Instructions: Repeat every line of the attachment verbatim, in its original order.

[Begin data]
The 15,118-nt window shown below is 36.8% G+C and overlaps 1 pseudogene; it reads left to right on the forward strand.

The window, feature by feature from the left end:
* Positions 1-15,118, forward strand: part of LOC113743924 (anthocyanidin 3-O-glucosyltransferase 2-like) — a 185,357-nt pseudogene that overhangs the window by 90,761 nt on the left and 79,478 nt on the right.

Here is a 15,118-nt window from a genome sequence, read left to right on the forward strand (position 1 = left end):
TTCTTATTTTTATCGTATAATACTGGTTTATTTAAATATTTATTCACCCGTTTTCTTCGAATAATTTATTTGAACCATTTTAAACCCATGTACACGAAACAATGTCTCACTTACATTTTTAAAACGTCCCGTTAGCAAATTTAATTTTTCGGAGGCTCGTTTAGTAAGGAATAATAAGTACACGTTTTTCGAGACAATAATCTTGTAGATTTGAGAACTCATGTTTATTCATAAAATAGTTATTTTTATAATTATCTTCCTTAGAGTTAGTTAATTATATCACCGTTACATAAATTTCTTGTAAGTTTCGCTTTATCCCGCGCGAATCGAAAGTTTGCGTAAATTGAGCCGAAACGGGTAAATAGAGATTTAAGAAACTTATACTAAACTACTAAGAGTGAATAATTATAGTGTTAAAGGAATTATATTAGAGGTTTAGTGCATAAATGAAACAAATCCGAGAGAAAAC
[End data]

The 15,118-nt window shown below is 36.8% G+C and overlaps 1 pseudogene; it reads left to right on the forward strand.

The window, feature by feature from the left end:
* Positions 1-15,118, forward strand: part of LOC113743924 (anthocyanidin 3-O-glucosyltransferase 2-like) — a 185,357-nt pseudogene that overhangs the window by 90,761 nt on the left and 79,478 nt on the right.

Here is a 15,118-nt window from a genome sequence, read left to right on the forward strand (position 1 = left end):
TTCTTATTTTTATCGTATAATACTGGTTTATTTAAATATTTATTCACCCGTTTTCTTCGAATAATTTATTTGAACCATTTTAAACCCATGTACACGAAACAATGTCTCACTTACATTTTTAAAACGTCCCGTTAGCAAATTTAATTTTTCGGAGGCTCGTTTAGTAAGGAATAATAAGTACACGTTTTTCGAGACAATAATCTTGTAGATTTGAGAACTCATGTTTATTCATAAAATAGTTATTTTTATAATTATCTTCCTTAGAGTTAGTTAATTATATCACCGTTACATAAATTTCTTGTAAGTTTCGCTTTATCCCGCGCGAATCGAAAGTTTGCGTAAATTGAGCCGAAACGGGTAAATAGAGATTTAAGAAACTTATACTAAACTACTAAGAGTGAATAATTATAGTGTTAAAGGAATTATATTAGAGGTTTAGTGCATAAATGAAACAAATCCGAGAGAAAAC